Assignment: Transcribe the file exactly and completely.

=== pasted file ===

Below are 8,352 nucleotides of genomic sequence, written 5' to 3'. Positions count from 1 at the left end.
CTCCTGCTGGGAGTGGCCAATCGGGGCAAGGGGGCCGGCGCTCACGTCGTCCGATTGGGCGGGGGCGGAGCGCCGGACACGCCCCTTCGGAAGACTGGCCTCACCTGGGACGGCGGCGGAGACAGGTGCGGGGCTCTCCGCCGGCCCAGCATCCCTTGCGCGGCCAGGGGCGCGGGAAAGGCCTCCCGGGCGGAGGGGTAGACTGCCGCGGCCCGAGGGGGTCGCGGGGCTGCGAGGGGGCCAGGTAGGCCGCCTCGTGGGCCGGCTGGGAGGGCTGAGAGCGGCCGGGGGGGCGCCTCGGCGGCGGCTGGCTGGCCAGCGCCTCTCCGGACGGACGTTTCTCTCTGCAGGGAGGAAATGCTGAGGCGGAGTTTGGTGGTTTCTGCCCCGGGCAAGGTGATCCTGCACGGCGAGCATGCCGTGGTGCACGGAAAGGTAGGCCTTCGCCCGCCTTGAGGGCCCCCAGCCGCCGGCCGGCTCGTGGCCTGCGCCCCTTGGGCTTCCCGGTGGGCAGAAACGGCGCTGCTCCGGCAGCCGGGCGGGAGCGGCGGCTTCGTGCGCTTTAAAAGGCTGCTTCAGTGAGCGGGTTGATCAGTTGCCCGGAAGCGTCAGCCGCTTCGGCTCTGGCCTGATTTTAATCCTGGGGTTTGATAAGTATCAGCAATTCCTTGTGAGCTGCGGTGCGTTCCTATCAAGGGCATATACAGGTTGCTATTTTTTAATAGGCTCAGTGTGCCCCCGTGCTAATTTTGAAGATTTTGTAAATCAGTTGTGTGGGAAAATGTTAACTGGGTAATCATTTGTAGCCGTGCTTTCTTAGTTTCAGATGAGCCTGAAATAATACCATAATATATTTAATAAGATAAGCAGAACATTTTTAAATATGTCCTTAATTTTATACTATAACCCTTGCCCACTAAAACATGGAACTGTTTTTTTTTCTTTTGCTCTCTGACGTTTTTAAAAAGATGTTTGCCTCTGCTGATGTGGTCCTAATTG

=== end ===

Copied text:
Below are 8,352 nucleotides of genomic sequence, written 5' to 3'. Positions count from 1 at the left end.
CTCCTGCTGGGAGTGGCCAATCGGGGCAAGGGGGCCGGCGCTCACGTCGTCCGATTGGGCGGGGGCGGAGCGCCGGACACGCCCCTTCGGAAGACTGGCCTCACCTGGGACGGCGGCGGAGACAGGTGCGGGGCTCTCCGCCGGCCCAGCATCCCTTGCGCGGCCAGGGGCGCGGGAAAGGCCTCCCGGGCGGAGGGGTAGACTGCCGCGGCCCGAGGGGGTCGCGGGGCTGCGAGGGGGCCAGGTAGGCCGCCTCGTGGGCCGGCTGGGAGGGCTGAGAGCGGCCGGGGGGGCGCCTCGGCGGCGGCTGGCTGGCCAGCGCCTCTCCGGACGGACGTTTCTCTCTGCAGGGAGGAAATGCTGAGGCGGAGTTTGGTGGTTTCTGCCCCGGGCAAGGTGATCCTGCACGGCGAGCATGCCGTGGTGCACGGAAAGGTAGGCCTTCGCCCGCCTTGAGGGCCCCCAGCCGCCGGCCGGCTCGTGGCCTGCGCCCCTTGGGCTTCCCGGTGGGCAGAAACGGCGCTGCTCCGGCAGCCGGGCGGGAGCGGCGGCTTCGTGCGCTTTAAAAGGCTGCTTCAGTGAGCGGGTTGATCAGTTGCCCGGAAGCGTCAGCCGCTTCGGCTCTGGCCTGATTTTAATCCTGGGGTTTGATAAGTATCAGCAATTCCTTGTGAGCTGCGGTGCGTTCCTATCAAGGGCATATACAGGTTGCTATTTTTTAATAGGCTCAGTGTGCCCCCGTGCTAATTTTGAAGATTTTGTAAATCAGTTGTGTGGGAAAATGTTAACTGGGTAATCATTTGTAGCCGTGCTTTCTTAGTTTCAGATGAGCCTGAAATAATACCATAATATATTTAATAAGATAAGCAGAACATTTTTAAATATGTCCTTAATTTTATACTATAACCCTTGCCCACTAAAACATGGAACTGTTTTTTTTTCTTTTGCTCTCTGACGTTTTTAAAAAGATGTTTGCCTCTGCTGATGTGGTCCTAATTG